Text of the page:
Something's (Very) Strange! Inclusive Education in Japan (12) What was the True Intention behind Schools Requiring Parental Consent Only for Parents of Special Needs Children? - Director's Blog



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Something's (Very) Strange! Inclusive Education in Japan (12) What was the True Intention behind Schools Requiring Parental Consent Only for Parents of Special Needs Children?

Japanese Chinese

This topic was introduced in the November 18 post, and recently, a study by the United Nations on the nature of inclusive education has shed light on other aspects.

I am referring to the notification issued by the Ministry of Education, Culture, Sports, Science and Technology (MEXT) to all schools in Japan in April 2022 regarding "Appropriate Instruction and Management of Special Needs Classes." The main message was that activities of exchange between special needs and regular classes would be limited (decreased) to a maximum of three days a week.

Activities of exchange between regular classes and special needs classes consist of activities that are based on the idea of inclusive education, and it was for this reason that a United Nations committee interpreted such notification as regressive, i.e., in contradiction with policies of inclusive education.

Since I had this report in mind, it suddenly dawned on me what was going on when the mother of a boy with autistic spectrum who had been coming to me for treatment made a point to me about the following incident.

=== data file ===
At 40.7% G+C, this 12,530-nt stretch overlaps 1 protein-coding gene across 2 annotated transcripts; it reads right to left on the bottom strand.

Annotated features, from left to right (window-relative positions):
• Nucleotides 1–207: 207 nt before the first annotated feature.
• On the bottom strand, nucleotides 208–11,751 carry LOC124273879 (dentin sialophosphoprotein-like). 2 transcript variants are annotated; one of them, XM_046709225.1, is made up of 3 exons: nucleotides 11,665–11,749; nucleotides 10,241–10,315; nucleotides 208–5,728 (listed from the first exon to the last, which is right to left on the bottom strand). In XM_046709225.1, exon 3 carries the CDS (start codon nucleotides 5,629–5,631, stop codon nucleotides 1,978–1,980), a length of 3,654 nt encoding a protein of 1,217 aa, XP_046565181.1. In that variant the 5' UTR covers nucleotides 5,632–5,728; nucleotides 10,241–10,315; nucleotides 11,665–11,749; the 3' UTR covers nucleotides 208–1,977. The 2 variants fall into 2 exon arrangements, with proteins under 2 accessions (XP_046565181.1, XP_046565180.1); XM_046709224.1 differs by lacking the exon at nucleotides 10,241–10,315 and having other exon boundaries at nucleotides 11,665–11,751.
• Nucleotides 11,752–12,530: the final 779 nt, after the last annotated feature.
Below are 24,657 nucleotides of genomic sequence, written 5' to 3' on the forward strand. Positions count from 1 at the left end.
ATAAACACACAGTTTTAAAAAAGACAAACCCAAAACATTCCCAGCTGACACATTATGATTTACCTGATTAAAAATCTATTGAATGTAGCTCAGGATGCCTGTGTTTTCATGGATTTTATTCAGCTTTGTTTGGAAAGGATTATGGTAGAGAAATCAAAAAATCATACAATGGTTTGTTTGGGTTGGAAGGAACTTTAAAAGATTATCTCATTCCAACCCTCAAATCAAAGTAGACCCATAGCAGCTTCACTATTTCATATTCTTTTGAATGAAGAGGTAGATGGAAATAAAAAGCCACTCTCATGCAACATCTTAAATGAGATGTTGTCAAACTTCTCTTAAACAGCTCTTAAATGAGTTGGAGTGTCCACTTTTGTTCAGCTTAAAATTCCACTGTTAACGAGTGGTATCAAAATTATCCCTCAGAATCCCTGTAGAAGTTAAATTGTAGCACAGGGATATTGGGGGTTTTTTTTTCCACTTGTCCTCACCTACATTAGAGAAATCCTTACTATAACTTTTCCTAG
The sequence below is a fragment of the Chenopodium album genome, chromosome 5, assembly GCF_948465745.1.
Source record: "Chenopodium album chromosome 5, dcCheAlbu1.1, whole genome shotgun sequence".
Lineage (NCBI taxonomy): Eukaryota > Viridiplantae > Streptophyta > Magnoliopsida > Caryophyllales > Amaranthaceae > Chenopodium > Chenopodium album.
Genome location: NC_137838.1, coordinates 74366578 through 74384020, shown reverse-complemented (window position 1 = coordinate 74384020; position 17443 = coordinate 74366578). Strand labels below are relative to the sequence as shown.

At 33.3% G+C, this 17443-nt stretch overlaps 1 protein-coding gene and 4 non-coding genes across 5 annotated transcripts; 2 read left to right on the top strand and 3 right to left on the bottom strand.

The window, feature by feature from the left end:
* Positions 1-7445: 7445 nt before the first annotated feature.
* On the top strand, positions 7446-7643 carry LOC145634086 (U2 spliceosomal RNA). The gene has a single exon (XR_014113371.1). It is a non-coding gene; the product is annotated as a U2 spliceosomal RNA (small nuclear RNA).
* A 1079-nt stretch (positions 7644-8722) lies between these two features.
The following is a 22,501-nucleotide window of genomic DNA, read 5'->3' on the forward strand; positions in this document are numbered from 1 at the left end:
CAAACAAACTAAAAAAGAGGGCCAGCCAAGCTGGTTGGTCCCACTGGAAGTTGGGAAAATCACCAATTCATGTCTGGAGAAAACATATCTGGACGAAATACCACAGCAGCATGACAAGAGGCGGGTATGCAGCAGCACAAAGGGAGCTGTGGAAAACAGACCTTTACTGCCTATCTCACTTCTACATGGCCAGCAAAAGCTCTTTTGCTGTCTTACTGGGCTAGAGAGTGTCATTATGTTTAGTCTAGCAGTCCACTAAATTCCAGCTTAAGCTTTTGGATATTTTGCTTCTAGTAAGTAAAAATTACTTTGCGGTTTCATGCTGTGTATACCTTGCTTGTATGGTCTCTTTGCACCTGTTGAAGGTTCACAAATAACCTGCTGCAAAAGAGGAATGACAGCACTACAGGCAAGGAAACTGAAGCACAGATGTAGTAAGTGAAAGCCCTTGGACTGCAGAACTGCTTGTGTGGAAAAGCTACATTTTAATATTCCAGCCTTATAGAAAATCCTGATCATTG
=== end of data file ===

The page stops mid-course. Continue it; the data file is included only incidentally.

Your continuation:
"Doctor, as parents of a child in the special needs classes, we have recently been told by the principal of the school to submit a letter of agreement. Looking at the content, we could not understand why only parents of children enrolled in special needs classes are required to submit this letter of agreement, and we are not at all convinced of the purpose."

The letter of agreement is shown as follows. Names of individuals and private information have been altered.

To all Guardians of Person(s) Enrolled in Special Needs Classes,

xx xx, Principal
◯◯Elementary School
September X, 2022

Regarding Temporary Restrictions on Social Activities to Prevent an Increase in New COVID-19 Infections


After discussing with the local Board of Education, consideration is now being given to temporarily discontinuing exchange activities between special needs classes and regular classes as a means of preventing the spread of COVID-19 infections.

Exchange will be carried out with the mutual understanding of the children and parents of the special-needs classes and regular classes. As such, please confirm the following matters of consideration. List your child as a participant in the exchange class and submit the document to the person in charge of the special needs class.

Matters for Consideration
□ Due to the circumstances of infection in the school and grades, scheduled exchanges and events are subject to change or be cancelled.
□ As measures to prevent the spread of infection, restricting the length of time and frequency are being considered instead of daily exchange activities.

*******************************Cut here*******************************

Addressed to Principal, ◯◯Elementary School

My child will (participate / not participate) in the activities of social exchange with regular classes from ◯(month)/◯(day) onwards.